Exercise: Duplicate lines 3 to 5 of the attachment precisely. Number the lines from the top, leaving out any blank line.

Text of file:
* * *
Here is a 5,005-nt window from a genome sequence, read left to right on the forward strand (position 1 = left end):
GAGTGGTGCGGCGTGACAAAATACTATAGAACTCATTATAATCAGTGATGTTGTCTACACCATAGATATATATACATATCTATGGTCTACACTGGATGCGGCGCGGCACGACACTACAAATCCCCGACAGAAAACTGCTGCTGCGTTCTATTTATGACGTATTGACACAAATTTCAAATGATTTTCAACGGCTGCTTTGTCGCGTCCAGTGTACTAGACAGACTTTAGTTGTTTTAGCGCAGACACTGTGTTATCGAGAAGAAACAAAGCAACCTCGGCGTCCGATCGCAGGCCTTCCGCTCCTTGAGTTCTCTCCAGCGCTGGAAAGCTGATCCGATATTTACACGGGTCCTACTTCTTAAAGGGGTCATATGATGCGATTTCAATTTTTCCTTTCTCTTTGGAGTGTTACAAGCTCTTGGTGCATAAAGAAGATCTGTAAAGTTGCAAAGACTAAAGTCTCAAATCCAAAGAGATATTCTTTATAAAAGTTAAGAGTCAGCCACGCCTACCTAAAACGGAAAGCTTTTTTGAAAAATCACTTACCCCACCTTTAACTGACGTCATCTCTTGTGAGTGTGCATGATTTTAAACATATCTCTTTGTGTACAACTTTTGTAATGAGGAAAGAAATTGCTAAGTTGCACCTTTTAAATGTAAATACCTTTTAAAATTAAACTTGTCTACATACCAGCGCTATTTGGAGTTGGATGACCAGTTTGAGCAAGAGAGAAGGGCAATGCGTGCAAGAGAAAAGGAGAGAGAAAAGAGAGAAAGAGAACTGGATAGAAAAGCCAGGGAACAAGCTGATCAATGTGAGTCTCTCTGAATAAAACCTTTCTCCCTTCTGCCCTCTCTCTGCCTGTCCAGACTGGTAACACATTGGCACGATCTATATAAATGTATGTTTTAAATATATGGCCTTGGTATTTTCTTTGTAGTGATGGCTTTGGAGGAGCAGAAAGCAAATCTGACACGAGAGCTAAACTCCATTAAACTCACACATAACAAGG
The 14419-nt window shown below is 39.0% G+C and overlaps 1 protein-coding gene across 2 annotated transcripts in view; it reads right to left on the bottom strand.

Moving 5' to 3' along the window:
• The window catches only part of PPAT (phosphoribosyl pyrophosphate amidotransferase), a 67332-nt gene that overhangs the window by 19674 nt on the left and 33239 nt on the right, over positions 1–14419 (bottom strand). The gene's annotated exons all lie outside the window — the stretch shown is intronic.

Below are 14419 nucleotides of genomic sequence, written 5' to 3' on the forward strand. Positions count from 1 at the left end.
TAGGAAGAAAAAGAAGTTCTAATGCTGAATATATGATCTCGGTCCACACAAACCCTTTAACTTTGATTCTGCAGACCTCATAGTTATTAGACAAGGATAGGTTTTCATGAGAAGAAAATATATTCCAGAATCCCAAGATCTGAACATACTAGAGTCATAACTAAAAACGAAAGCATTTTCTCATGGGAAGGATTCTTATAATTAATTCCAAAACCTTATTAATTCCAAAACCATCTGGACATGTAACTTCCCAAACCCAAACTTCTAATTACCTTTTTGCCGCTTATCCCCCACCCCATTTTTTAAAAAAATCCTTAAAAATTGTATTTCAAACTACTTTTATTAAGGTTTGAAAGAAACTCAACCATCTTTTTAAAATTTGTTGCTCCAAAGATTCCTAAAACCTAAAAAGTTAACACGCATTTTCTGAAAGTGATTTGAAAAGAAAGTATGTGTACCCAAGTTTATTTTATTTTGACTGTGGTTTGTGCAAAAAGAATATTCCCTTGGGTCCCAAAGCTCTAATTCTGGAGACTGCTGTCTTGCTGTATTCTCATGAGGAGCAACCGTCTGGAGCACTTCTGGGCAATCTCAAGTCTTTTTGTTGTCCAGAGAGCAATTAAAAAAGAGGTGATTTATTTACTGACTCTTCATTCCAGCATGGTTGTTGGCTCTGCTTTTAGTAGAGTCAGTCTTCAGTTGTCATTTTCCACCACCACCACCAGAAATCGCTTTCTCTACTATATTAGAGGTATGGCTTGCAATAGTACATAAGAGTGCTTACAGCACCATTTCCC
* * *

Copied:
The 14419-nt window shown below is 39.0% G+C and overlaps 1 protein-coding gene across 2 annotated transcripts in view; it reads right to left on the bottom strand.

Moving 5' to 3' along the window:
• The window catches only part of PPAT (phosphoribosyl pyrophosphate amidotransferase), a 67332-nt gene that overhangs the window by 19674 nt on the left and 33239 nt on the right, over positions 1–14419 (bottom strand). The gene's annotated exons all lie outside the window — the stretch shown is intronic.